The Art of Change Skills for Life

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What To Do With An Adult Temper Tantrum

July 10, 2009 Dealing with Difficult People Persuasion 4

AngryWe had fireworks this past weekend.  And that got me thinking about interpersonal fireworks, what you get when dealing with hotheads and twitchy people.  Have you ever seen someone really lose it?  I mean really lose it?  Pupils dilating and contracting, facial muscles twitching, the wind picking up around them filled with leaves and scraps of paper.  Not a pretty picture.

Do you know why people lose it?  People lose it when they don’t feel appreciated, plain and simple.

In my ‘Bringing Out The Best In People…Even At Their Worst’ training programs, I call this behavior the Human Grenade.  You know how it goes.  Perfectly normal one minute, then after a brief period of calm, BOOM!!!! and they start screaming things that don’t make much sense.  They lose control.  They lose their temper.  They lose it. In this post, I’m going to suggest that what works best to keep people from losing it.  But be warned. It takes some energy to prevent explosive behavior.  You have to find it in yourself to speak up, shine the light of your appreciative attention on someone whose behavior you find off-putting and awful.

Prevent People From Losing It.

Assuming you have a relationship with the individual, and there’s a bit of calm before the storm, it’s in your interest to find the pin on the grenade behavior and don’t pull it!   If you can find out what specific lack of attention triggers the explosion, you can act to prevent it from happening by providing that particular kind of attention. How to find it out?  You could simply come right out and ask them.

A good way to start is by stating your intent clearly. “I don’t want to fight with you ever again.”   Then inquire as to what made him or her so angry that “last time.”   “What made you so mad?”  or “What got under your skin? ”  Use clarifying questions to get the person to be specific. A useful question is “How did you know when to get angry?”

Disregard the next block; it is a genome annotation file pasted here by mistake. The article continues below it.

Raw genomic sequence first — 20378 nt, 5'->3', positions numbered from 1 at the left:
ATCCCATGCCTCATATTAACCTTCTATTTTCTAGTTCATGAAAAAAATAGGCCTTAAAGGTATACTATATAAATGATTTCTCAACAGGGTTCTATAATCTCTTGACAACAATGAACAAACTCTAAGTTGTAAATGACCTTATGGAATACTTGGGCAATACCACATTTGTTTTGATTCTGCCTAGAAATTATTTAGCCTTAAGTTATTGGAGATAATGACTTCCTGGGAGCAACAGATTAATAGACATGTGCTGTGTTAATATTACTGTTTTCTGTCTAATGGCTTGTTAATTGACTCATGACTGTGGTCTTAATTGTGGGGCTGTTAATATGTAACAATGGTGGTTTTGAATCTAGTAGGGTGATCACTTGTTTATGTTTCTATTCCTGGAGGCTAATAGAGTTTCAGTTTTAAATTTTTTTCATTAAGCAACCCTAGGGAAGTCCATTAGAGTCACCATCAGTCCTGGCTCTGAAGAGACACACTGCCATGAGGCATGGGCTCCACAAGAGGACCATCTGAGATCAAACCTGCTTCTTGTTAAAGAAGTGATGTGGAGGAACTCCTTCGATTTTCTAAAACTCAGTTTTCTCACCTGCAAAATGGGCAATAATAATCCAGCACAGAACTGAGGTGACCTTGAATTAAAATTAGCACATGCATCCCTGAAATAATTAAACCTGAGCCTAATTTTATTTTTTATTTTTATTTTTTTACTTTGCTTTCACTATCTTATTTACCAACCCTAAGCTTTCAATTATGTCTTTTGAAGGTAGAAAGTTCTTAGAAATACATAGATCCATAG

For example if the person says that, “I got mad because no one was listening,” do not try to convince them otherwise. You may know for a fact that people were listening, but based on what the person is saying, it is obvious that the signal that indicates people are listening was not received. Ask them in a friendly tone, “How would you know if people were listening?” The response may be, “When people don’t just sit there, when they respond!” You, of course will want to inquire, “What response would they give you when they are listening?”

Do not take anything for granted. Be specific. You can even get specific about what you can do to help the situation the next time it gets out of hand.

One of my clients, we’ll call her Denise,  had a boss who blew up frequently. Most of the time it had nothing to do with her. For a year she felt bad, because she didn’t know what to do to help him. Everything she said or did seemed to make the explosive episodes intensify. A day arrived when she just came right out and asked him, “How can I support you at those times when you lose your temper?” He casually said, “Just walk out and ignore me and do whatever you need to do.” She couldn’t believe it! After a year of driving herself crazy trying to help him, the only help he wanted was to be left alone. Proof that it pays to communicate!

You may learn that it isn’t you who is pulling their pin.  If the pin puller is someone else in the office, then one solution is training in team building, interpersonal communication, and conflict resolution.  (Give me a call, that kind of work is right up my alley!)

Or, their pin puller may be someone at home.  They get triggered, use their commute to work to get themselves all in a tizzy, and then the explosion happens at the office. In this case, drawing out the person by asking helpful questions may actually help the person to realize where the problem lives and the damage they are doing by bringing it with them to work.  In that case, getting some help developing their EQ (emotional intelligence) by reading or working with a coach (again something is right up my alley!) can make a big difference.  In the short term, the next question is, “What can I do to help next time this starts to happen?”